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Re: [xml-dev] Results of Open XML balloting at INCITS

What has changed is that various parties have figured out that de jure standards can be mandated by government procurement policies, raising their value as a competitive weapon.   We can argue forever whether this is heavy-handed interference with the marketplace or the only way to displace a monopoly, but I think we have to accept that all sides in this matter are acting for their own business motives and using the tools of politics.  That's been a reality in the supposedly rational legal, standards, and even scientific worlds more or less forever.  To paraphrase Bismarck, "those who enjoy sausages or standards should not watch either being made". 
James Gosling had a remarkably prescient article http://java.sun.com/people/jag/StandardsPhases/ (sadly offline, and so is the Wayback Machine at the moment) about the underlying reality here: There is a narrow window between the time a technology is technologically mature enough to standardize until it becomes politically and economically impossible to make "breaking changes" to achieve standardization.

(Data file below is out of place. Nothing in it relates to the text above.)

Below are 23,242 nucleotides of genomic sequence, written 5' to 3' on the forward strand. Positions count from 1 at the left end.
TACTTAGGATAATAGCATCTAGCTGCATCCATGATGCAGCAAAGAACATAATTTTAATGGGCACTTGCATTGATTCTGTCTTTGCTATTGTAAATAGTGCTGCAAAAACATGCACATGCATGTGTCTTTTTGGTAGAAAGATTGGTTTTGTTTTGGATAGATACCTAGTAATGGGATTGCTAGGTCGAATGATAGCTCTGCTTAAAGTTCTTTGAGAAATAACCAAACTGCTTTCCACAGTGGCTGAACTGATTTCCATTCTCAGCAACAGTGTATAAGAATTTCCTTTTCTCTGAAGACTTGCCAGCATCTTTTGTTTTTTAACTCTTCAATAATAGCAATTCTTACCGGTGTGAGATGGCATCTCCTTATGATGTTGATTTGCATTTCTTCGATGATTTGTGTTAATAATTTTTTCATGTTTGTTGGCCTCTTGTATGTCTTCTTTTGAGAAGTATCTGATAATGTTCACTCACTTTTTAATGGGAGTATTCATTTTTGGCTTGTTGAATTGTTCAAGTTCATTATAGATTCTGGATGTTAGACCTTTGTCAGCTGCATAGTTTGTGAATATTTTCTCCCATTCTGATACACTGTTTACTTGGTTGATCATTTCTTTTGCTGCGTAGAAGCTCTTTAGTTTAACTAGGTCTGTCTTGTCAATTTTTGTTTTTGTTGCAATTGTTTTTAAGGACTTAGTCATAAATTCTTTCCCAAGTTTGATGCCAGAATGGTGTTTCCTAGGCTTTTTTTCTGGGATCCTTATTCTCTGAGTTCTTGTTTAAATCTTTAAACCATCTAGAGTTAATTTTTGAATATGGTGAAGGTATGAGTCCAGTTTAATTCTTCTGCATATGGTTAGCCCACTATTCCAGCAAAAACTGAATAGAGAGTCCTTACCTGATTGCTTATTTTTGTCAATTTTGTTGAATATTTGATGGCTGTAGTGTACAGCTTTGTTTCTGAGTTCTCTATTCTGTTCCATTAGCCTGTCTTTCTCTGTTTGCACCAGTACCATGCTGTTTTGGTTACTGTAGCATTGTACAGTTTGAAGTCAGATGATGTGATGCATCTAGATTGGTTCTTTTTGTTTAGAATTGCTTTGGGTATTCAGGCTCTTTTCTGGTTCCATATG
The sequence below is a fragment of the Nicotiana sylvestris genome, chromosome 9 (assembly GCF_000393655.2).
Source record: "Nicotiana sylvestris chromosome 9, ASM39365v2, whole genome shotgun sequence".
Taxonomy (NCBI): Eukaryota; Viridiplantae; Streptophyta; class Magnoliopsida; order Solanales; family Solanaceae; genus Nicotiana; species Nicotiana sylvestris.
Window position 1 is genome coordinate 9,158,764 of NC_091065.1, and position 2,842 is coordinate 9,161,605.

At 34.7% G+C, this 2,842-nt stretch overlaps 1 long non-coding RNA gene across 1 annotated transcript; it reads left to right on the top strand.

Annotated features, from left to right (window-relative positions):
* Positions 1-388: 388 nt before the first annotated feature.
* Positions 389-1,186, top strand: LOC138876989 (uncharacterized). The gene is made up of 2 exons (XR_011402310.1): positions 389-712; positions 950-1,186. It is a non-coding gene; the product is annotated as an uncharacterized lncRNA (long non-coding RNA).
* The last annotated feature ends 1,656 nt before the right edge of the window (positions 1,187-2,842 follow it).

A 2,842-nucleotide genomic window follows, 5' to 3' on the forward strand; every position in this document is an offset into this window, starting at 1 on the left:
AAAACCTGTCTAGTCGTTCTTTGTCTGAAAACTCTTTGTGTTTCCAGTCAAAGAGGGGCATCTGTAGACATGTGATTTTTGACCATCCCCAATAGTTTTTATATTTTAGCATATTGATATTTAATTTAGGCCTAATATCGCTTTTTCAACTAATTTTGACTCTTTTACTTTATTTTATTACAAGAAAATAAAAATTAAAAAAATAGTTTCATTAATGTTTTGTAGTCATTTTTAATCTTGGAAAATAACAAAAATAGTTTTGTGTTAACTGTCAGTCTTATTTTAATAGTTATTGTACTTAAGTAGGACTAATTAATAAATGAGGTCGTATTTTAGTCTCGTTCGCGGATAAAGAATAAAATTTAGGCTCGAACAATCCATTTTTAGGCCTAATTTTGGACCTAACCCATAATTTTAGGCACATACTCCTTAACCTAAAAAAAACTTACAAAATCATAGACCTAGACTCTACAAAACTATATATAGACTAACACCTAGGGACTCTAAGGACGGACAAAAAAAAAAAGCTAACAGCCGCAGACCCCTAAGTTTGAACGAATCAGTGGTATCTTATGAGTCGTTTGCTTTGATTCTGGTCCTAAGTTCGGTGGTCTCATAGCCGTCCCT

Ken North <kennorth@sbcglobal.net> wrote:
Michael Kay wrote:
> (b) will it
> reduce the costs or increase the compensatory benefits of that monopoly to
> the user community.

Elliotte Rusty Harold wrote:
>> No, It won't. Specification of OOXML will accomplish that, but
>> standardization will not do more than simple specification would.

I'm reminded we discussed ISO standardization of XML on this list and in an open
meeting at XML DevCon in San Jose. Edd Dumbill's synopsis of that long-ago
meeting is an interesting read in light of the heated debate over ISO standards
for office document formats.

Seven years ago the mindset of many in this community was that ISO standards are
unnecessary and irrelevant. Apparently that is no longer the case.

"Should XML Become a "Real" Standard?"

"... Jonathan Borden of the Open Healthcare Group, Paul Byron of Health Level 7,
and Alan Kotok of DISA discussed the Health Insurance Portability and
Accountability Act (HIPPA) as a case study of using standards as part of legal
mandates... The discussion noted that when standards become legal mandates
rather than voluntary, the top priority becomes compliance with the law.

... Other participants questioned the benefits that may result from ISO
standardization of APIs or XML as a whole, and noted that some ISO standards,
even those that were open and tightly designed, do not necessarily attract a
large following. Tim Bray, co-editor of the XML 1.0 specification, asked the
meeting participants for a show of hands as to who was in favor of an ISO
standard for XML. Aside from about three people, no one else responded. "

_________ Ken North ________



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